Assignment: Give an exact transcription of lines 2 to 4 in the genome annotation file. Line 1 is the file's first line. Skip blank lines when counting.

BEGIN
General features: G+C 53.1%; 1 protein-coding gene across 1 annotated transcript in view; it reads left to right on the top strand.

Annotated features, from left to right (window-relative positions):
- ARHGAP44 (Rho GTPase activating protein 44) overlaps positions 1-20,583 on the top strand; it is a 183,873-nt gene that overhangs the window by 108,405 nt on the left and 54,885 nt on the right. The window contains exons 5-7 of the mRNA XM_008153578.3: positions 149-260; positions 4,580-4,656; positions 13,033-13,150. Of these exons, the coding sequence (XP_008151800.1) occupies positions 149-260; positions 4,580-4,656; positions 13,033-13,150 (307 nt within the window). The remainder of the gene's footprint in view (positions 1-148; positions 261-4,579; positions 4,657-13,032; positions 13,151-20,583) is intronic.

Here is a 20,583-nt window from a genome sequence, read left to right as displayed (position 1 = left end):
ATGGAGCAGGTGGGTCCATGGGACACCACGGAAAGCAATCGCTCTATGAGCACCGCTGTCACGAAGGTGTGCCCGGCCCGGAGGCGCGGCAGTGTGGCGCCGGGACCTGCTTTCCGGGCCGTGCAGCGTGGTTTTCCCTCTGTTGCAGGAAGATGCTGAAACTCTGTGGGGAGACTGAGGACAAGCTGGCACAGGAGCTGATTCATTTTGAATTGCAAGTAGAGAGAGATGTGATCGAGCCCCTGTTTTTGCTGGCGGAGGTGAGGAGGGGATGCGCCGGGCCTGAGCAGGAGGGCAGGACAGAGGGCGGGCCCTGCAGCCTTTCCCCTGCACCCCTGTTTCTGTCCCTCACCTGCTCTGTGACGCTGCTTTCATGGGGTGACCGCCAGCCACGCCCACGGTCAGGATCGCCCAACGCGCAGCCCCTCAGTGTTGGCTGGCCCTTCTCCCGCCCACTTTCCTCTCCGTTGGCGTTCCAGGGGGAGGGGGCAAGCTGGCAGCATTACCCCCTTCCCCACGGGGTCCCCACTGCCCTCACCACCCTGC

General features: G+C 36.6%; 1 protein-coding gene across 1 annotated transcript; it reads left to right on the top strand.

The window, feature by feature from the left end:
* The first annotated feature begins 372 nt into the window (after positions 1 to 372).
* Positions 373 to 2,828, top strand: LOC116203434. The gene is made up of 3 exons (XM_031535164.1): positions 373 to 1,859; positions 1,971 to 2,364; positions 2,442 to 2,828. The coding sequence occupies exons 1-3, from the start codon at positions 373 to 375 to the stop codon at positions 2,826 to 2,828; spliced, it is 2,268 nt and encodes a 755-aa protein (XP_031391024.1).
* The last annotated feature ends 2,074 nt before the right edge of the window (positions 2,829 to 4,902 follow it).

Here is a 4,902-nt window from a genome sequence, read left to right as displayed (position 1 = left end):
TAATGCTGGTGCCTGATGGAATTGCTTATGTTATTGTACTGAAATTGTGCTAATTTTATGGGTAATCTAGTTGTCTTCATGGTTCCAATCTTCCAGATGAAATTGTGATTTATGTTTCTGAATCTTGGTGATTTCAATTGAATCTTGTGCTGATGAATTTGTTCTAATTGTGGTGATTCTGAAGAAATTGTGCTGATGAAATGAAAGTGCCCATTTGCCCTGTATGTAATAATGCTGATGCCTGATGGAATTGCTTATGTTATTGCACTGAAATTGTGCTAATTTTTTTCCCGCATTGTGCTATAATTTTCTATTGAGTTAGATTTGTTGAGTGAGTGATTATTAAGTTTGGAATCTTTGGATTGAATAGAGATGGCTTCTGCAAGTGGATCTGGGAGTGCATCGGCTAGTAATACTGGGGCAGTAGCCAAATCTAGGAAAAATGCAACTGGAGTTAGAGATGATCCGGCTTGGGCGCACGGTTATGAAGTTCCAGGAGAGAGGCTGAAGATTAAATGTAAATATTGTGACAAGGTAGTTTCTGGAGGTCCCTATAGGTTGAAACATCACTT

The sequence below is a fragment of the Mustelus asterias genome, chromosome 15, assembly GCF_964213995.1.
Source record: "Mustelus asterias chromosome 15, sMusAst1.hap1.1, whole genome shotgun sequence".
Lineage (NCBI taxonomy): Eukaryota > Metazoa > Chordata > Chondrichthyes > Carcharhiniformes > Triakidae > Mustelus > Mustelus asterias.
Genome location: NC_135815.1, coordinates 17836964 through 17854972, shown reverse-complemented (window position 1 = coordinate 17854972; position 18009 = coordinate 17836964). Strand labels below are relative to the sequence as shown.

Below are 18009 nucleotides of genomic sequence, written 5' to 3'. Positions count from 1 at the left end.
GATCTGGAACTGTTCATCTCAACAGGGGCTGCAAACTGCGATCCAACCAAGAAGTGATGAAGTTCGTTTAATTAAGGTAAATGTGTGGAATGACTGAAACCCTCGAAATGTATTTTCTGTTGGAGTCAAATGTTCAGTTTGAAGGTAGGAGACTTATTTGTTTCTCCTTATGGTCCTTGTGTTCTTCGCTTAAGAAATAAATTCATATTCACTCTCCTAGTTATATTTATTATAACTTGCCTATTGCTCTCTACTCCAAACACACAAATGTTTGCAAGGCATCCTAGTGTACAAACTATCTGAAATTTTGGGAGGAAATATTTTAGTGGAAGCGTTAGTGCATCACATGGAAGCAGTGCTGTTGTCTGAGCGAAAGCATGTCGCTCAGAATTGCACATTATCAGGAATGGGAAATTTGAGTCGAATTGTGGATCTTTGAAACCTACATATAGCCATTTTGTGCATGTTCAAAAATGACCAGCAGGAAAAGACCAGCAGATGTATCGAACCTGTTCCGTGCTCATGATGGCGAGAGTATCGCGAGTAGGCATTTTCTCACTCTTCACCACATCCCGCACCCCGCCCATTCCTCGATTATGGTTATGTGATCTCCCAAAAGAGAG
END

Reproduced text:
Annotated features, from left to right (window-relative positions):
- ARHGAP44 (Rho GTPase activating protein 44) overlaps positions 1-20,583 on the top strand; it is a 183,873-nt gene that overhangs the window by 108,405 nt on the left and 54,885 nt on the right. The window contains exons 5-7 of the mRNA XM_008153578.3: positions 149-260; positions 4,580-4,656; positions 13,033-13,150. Of these exons, the coding sequence (XP_008151800.1) occupies positions 149-260; positions 4,580-4,656; positions 13,033-13,150 (307 nt within the window). The remainder of the gene's footprint in view (positions 1-148; positions 261-4,579; positions 4,657-13,032; positions 13,151-20,583) is intronic.

Here is a 20,583-nt window from a genome sequence, read left to right as displayed (position 1 = left end):